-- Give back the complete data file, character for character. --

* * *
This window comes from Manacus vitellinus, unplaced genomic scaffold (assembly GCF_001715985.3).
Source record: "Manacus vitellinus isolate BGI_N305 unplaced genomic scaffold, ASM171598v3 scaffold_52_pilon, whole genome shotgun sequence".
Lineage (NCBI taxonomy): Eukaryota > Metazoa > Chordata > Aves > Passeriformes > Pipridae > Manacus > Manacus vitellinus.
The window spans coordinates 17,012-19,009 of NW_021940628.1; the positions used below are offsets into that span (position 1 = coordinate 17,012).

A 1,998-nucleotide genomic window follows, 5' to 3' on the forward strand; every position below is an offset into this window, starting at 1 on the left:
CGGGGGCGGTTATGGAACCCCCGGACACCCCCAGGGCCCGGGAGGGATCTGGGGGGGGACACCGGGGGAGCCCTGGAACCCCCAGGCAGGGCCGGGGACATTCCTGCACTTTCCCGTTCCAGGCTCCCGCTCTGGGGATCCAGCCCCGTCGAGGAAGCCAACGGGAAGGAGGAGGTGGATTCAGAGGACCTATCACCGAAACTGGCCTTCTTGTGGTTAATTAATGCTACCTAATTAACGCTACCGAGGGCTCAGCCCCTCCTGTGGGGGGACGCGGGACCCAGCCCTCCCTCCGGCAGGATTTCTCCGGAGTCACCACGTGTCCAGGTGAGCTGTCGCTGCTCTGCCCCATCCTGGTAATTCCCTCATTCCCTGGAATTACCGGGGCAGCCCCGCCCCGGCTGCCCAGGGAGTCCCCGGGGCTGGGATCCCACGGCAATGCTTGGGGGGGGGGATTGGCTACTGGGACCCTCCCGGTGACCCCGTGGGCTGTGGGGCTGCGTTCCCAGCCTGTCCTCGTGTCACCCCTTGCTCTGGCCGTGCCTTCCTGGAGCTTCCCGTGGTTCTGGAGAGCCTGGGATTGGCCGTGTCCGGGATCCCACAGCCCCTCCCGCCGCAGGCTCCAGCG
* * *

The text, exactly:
This window comes from Manacus vitellinus, unplaced genomic scaffold (assembly GCF_001715985.3).
Source record: "Manacus vitellinus isolate BGI_N305 unplaced genomic scaffold, ASM171598v3 scaffold_52_pilon, whole genome shotgun sequence".
Lineage (NCBI taxonomy): Eukaryota > Metazoa > Chordata > Aves > Passeriformes > Pipridae > Manacus > Manacus vitellinus.
The window spans coordinates 17,012-19,009 of NW_021940628.1; the positions used below are offsets into that span (position 1 = coordinate 17,012).

A 1,998-nucleotide genomic window follows, 5' to 3' on the forward strand; every position below is an offset into this window, starting at 1 on the left:
CGGGGGCGGTTATGGAACCCCCGGACACCCCCAGGGCCCGGGAGGGATCTGGGGGGGGACACCGGGGGAGCCCTGGAACCCCCAGGCAGGGCCGGGGACATTCCTGCACTTTCCCGTTCCAGGCTCCCGCTCTGGGGATCCAGCCCCGTCGAGGAAGCCAACGGGAAGGAGGAGGTGGATTCAGAGGACCTATCACCGAAACTGGCCTTCTTGTGGTTAATTAATGCTACCTAATTAACGCTACCGAGGGCTCAGCCCCTCCTGTGGGGGGACGCGGGACCCAGCCCTCCCTCCGGCAGGATTTCTCCGGAGTCACCACGTGTCCAGGTGAGCTGTCGCTGCTCTGCCCCATCCTGGTAATTCCCTCATTCCCTGGAATTACCGGGGCAGCCCCGCCCCGGCTGCCCAGGGAGTCCCCGGGGCTGGGATCCCACGGCAATGCTTGGGGGGGGGGATTGGCTACTGGGACCCTCCCGGTGACCCCGTGGGCTGTGGGGCTGCGTTCCCAGCCTGTCCTCGTGTCACCCCTTGCTCTGGCCGTGCCTTCCTGGAGCTTCCCGTGGTTCTGGAGAGCCTGGGATTGGCCGTGTCCGGGATCCCACAGCCCCTCCCGCCGCAGGCTCCAGCG